"When I got out of the Navy, skiing was still in the forefront of my mind," Fitz says. "I ran into a fella that wanted me to help him with his ski racing program, that was in the fall of 64. Don Gasaway had a ski team on Mount Spokane called Snowflake. He had a ski school, and he had some racers. He asked me if I would handle the racers."
Fitz ran the Snowflakes Ski Racing program for two years. Then in 1966, "the Spokane Ski Racing Association (SSRA) came to me and asked if I would consolidate with them," he says. "I thought it was an awesome idea because I had virtually no race equipment, and we had no real place to train. Because there were two teams on the mountain, we were relegated to a little spot off to the side. So, I put it up for a vote with my racers. I said, 'What would you like to do?' The greater percentage voted to join SSRA. I was tickled to death."
SSRA was serious about their racing program. They had hired a new head coach, LouLou Kneubuhler, who came from France. "Lou and I were the coaches; LouLou was the head coach. That was my beginning with Spokane Ski Racing Association. '66 would be my first season coaching on Mount Spokane, and my last season would be 2016. So over 52 years of coaching, and the main reason I did that, was because of the pension that was attached to it," he says with a sarcastic smile.
Fitz has coached well over 500 hundred kids and is greatly respected by his mentors and athletes. Brandon "Moondog" Moon from Schweitzer Alpine Racing School says, "When I first started coaching ski racing, I learned a lot of my coaching skills by observing others. The best takeaway I ever got was from Gerry FitzGerald: To coach kids you have to act like a kid. And Gerry is just a big kid at heart."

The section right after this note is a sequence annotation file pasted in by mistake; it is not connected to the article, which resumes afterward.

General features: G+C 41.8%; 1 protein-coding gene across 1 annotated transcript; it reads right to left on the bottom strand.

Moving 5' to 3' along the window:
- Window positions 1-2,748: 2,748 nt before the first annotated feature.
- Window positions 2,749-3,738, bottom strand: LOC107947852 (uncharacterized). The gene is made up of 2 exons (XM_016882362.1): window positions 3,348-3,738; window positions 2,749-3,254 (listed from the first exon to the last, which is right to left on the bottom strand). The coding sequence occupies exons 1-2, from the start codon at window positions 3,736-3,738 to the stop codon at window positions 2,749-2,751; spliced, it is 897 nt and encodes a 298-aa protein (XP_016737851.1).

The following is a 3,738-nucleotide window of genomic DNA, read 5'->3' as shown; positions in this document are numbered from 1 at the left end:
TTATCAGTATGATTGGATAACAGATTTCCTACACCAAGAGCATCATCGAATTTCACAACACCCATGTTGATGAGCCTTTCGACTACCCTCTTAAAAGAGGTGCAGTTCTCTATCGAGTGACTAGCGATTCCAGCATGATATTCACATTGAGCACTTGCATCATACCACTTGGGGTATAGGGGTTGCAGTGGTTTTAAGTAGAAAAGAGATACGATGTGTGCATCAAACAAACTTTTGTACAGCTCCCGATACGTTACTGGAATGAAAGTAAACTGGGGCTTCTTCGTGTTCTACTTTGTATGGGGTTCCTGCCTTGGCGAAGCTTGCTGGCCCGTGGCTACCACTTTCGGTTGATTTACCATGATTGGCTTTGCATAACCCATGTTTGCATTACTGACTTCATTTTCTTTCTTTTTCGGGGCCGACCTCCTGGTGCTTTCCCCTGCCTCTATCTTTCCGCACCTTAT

Fitz's oldest daughter, Jennifer, says, "Dad has been a coach to many racers. He was my first coach; he's so talented. He always makes it fun for them. He still carries a bag of Tootsie Rolls to hand out to the kids. He asks them if they've been good. If they say yes, he says, 'Wrong answer!' The naughty stories the kids come up with to get the Tootsie Rolls are hilarious!"
His enthusiasm and his ability to make people laugh kept his young ski racers excited to train. His sense of humor even turned into a tradition among his kids.
Back in his early coaching days, one of his young racers thought it would be funny if they named their ski team Fitz's Alpine Racing Team. "So this kid had a windbreaker, and he put F.A.R.T. in white adhesive tape on the front of it. That's all it was," he says. "I remember his mother told me she went for a walk one morning and threw his coat on; she ran into some of her friends also out walking. They had some questions about this 'FART' on the front of the coat. She had no idea what it was all about, so it became kind of a joke. I had some shirts made up, and I'd give it to kids that did well. They had to earn it one way or the other," Fitz says.